Is something that we advise against for a very good reason. And there might be people watching that, of course you would. You’re a freight forwarder. So you want the business? Yeah, there is that. But if I retired tomorrow, I probably still jump on Facebook and tell people send us arrivals. Then I’ll give you I’ll give you I’ll give you a name just do not book DDP. And that is because let’s go to the wall bracket scenario, you’re buying a container, or five pallets of wall brackets or glass jars. Instead of $1 each, you’re going to pay $1.50 each, as an example. That extra 50 cents is your supplier taking the extra margin to pay their chosen freight forwarder. And they’re going to instruct them what to declare to the local customs in the UK.

They’re not going to 99% they’re not going to do that. They’re gonna instead of you, you know, that’s $5,000 worth of jars, they’re gonna declare as 1000, and they’re not gonna pay the correct duty. And you think, well, that’s their problem. It’s not my problem is, is a real messed up situation. But you’re the importer, and the purchaser of those goods and customs, then you’re responsible. And no matter what anyone says, “You can’t, that can’t be what it is, right?” We’ve seen it, and I’m gonna warn against it. And it’s the same in US, in every country. So customs can come back to you up to six years later, and uncover nightmare scenarios like that and say, you have been in control of this shipment, you as the importer, even though it was DDP, and you didn’t make sure in follow up that that has been the correct amount declared to us, therefore you owe us the difference. And there’s a fine as well.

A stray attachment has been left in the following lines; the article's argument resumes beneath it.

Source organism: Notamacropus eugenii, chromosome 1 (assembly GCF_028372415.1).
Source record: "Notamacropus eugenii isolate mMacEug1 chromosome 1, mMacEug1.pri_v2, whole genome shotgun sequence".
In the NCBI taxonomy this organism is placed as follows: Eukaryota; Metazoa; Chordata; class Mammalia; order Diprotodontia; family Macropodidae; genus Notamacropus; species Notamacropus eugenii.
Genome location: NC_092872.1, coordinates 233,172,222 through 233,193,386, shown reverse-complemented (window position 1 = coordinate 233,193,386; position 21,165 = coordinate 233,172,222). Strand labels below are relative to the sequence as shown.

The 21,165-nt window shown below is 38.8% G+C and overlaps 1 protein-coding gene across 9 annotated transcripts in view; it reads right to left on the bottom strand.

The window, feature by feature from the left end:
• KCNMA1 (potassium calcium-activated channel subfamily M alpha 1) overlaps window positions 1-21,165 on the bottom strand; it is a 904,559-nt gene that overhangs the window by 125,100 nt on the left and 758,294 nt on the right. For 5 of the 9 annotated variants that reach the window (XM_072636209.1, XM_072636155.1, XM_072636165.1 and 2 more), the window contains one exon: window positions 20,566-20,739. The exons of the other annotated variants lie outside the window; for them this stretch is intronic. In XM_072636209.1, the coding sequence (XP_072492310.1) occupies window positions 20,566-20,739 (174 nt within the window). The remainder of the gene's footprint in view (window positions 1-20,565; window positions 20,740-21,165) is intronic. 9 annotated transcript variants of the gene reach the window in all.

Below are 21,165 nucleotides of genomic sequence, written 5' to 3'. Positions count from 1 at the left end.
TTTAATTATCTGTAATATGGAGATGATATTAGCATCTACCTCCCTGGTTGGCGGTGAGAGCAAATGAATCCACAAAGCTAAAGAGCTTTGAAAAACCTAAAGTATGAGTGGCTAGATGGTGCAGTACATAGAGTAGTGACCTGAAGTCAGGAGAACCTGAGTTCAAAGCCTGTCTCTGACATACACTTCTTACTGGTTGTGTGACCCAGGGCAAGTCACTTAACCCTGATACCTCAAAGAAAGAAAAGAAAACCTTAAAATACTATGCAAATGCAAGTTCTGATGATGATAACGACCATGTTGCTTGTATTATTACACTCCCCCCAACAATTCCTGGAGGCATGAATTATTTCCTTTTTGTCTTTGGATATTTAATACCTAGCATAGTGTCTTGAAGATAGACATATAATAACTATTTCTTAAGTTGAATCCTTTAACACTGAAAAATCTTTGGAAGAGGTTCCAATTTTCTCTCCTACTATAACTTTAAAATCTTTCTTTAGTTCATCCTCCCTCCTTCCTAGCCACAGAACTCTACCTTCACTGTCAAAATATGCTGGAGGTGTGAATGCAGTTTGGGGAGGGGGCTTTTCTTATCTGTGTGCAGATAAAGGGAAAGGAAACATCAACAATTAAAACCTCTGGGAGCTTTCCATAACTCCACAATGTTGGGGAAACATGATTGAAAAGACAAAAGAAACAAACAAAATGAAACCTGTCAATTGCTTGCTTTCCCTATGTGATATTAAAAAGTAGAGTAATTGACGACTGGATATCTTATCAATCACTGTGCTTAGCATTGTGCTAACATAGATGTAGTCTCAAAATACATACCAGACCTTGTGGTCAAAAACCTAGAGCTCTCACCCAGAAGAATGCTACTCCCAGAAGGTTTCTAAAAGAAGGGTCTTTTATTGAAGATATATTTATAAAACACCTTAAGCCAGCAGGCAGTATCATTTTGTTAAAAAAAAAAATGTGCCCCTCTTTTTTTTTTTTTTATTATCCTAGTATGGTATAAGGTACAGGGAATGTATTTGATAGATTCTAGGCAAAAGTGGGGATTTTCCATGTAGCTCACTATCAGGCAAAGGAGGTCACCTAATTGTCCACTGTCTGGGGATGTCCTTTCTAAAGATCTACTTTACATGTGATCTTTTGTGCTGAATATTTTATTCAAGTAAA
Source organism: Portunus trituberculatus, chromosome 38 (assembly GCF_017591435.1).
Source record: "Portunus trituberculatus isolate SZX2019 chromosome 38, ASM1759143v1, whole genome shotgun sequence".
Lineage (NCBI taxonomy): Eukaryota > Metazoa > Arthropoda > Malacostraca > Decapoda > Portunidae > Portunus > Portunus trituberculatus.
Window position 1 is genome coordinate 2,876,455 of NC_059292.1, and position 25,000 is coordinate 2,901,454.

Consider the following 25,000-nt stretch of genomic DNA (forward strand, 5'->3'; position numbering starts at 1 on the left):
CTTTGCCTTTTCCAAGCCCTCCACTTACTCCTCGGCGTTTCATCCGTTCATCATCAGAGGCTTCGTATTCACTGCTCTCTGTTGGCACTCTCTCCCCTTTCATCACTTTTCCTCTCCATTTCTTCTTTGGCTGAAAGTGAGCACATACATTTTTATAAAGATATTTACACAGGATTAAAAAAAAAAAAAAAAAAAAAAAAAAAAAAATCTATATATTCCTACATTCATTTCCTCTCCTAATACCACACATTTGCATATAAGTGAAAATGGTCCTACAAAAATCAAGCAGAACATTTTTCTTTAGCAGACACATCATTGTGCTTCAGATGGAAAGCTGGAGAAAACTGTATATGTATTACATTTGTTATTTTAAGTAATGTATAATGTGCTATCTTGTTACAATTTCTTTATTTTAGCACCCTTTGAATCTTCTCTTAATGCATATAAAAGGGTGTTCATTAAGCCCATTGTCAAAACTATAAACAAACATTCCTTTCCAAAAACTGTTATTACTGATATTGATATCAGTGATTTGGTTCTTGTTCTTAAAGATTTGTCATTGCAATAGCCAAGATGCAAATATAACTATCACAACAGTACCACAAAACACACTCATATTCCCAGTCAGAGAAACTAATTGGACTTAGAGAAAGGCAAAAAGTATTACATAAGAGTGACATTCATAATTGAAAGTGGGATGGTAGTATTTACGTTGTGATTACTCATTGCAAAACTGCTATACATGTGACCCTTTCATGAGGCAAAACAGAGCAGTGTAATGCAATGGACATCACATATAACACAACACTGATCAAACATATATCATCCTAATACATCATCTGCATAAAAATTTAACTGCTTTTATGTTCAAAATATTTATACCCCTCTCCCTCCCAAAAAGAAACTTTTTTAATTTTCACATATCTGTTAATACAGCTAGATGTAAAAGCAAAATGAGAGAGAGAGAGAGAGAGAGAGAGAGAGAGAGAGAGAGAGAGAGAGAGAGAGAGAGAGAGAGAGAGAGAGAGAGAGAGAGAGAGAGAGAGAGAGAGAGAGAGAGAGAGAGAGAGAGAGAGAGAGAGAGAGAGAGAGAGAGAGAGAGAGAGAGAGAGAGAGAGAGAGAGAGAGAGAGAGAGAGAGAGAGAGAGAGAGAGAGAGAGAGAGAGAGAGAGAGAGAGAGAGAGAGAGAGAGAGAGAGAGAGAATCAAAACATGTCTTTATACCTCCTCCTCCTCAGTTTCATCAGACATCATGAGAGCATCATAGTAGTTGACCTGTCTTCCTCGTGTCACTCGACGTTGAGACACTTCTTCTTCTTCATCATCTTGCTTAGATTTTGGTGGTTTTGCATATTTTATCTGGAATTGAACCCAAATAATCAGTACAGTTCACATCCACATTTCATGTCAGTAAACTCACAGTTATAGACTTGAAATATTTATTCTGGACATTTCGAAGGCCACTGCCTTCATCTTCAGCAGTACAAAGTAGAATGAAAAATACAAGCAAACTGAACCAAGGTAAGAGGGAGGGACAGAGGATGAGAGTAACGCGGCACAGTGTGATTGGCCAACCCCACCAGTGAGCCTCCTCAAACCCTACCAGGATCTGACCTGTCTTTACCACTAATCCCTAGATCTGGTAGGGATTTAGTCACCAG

So we have a real blue chip customer that shipped to the UK and the US with us. They know what they did. I mean they are there. They’ve gone from, I can’t name the name, but they’ve gone in the last five years to the Forbes 100 list for one of the fastest. They’re Amazon seller as well. But they started just on ecommerce, but they then move into Amazon. And that just doubled and almost tripled their turnover there. They’re up to last year there was 55 million turnover, they’re going over 85 now. They’re just nonstop.

And I could touch on that later if you want some of their some of their philosophies that they feed back to us of why they’re successful in Amazon, but most of them are that are yet DDP. So they know what they’re doing. They ship FOB all the time, just like every other high street retail major successful store does. But they had smaller, smaller actual parcel size that we didn’t get involved with. We don’t need to so they’ll book it with a supplier. It all went DDP. But then so many of them, they got $50,000 Fine. And repayments of I think is 1 million, 1 million US dollars. I’ve got I’ve got a screenshot. If you go back far enough on our Facebook page on Westbound logistics, you’ll find it. I’ve tried to get out for you if you weren’t, but I’ve covered their name up and I’ve shared it for people. This is what can happen. But there’s it’s not just that risk, DDP terms.